In last Sunday’s New York Times, journalist Jessica Grose proudly proclaims her status as the childish sound of the Millennial Generation. She has been repeatedly criticized for sounding like a twelve year old, which is a problem for the audience listening to podcasts she appears in. Not just any podcast: at Slate magazine’s podcasts. This would be an appearance most personal brands would like to nail down, button down or whatever you consider “doing your best.”

Her point is: in thirty years, when Millennials are in power at corporations and media posts, her sound (which she identifies as Valley Girl – with lots of “ums” and “y’knows”) is going to be the sound of upper management. So, she rejected the counsel of a communications coach, who recommended she literally tone down her voice, and speak up like a professional.

I wondered how this rejection of the current norm, would be eventually considered a status symbol. Perhaps hippies and yuppies once felt the same way. After all: the preponderance of these populations generationally came to power in the last couple of decades.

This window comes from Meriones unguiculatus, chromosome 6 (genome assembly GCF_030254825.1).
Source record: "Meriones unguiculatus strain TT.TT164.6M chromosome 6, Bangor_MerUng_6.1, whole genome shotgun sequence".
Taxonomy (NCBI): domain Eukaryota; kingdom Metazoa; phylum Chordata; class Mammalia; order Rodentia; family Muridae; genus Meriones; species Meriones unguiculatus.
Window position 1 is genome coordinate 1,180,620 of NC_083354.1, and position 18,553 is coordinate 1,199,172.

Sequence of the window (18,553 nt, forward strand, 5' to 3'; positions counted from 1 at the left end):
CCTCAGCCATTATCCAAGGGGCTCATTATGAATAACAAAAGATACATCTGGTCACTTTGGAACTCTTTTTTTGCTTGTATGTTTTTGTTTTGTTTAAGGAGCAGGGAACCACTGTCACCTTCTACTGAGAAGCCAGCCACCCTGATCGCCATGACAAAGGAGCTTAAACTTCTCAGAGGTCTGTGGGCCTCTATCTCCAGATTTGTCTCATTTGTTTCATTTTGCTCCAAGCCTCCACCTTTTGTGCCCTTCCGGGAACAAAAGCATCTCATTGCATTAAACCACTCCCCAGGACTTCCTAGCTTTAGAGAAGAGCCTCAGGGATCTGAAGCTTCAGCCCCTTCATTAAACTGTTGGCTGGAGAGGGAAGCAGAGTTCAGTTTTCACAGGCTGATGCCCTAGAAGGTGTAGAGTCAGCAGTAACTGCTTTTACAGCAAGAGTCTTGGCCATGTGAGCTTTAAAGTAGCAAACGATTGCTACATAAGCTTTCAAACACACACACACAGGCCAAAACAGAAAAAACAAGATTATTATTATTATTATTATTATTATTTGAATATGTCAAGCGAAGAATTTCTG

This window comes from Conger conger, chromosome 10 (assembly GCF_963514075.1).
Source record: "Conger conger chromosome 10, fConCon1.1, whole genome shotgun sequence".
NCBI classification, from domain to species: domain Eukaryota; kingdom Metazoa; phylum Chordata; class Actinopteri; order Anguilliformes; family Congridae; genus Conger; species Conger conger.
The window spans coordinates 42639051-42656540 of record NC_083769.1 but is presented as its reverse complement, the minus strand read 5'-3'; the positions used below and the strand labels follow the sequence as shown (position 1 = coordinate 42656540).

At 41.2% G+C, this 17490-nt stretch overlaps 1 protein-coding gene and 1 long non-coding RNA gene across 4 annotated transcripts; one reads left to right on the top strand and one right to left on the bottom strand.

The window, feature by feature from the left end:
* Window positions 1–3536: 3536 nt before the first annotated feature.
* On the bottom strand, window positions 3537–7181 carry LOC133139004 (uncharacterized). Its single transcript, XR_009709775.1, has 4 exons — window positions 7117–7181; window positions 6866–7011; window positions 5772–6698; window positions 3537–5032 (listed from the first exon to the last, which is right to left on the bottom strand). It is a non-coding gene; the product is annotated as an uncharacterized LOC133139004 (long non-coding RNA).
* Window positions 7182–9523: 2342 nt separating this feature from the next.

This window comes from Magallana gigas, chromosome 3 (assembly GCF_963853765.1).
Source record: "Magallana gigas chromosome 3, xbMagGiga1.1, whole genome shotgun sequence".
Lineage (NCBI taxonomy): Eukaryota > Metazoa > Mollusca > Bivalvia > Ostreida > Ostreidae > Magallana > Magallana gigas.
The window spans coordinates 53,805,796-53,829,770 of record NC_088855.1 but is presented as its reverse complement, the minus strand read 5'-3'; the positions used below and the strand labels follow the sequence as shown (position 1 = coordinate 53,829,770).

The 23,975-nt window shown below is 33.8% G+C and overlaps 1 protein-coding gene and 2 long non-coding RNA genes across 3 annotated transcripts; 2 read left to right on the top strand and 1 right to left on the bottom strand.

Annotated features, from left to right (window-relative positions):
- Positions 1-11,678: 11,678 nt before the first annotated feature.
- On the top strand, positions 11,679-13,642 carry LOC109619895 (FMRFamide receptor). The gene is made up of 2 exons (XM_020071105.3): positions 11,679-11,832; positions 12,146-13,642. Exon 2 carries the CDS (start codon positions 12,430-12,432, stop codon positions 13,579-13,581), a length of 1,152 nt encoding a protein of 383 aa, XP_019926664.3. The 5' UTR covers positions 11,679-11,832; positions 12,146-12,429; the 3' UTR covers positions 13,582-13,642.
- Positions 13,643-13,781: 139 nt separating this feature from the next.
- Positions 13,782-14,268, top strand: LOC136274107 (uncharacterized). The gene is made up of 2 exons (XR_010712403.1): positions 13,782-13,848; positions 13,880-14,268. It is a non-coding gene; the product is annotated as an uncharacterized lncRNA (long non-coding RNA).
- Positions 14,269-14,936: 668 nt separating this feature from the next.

Perhaps there are hippies and yuppies in those teetering, corner offices: but I have not met them. I have met people who seem pretty conventional, even though they have clearly matured beyond the Mad Men vision of management that preceded them. Would one day, we want to hear the editor of our most prestigious publication or Global 2000 company, say “Like, y’know, he goes and then she goes?”

Jessica notes the “upspeak” in her sentences: the way she ends her sentences sounding like she’s looking for approval, rather than making a point. Perhaps, she is right? Would you hope that management will sound like that? Would you feel more comfortable? Do these questions seem annoying?

Yes. It is annoying. The linguistics are annoying. And, that is trans-generation. Trans-culture.

At the risk of being conventional: do it the way it’s done now with a twist that makes it your own. Whatever your “it” is. And, don’t wait thirty years to have your chance – or your say. Have it now, which might mean do it “their way.” Sorry Burger King.

In any case: the Millennial sound is at its best when it’s diverse, with a side of seriously: we’re all grown up.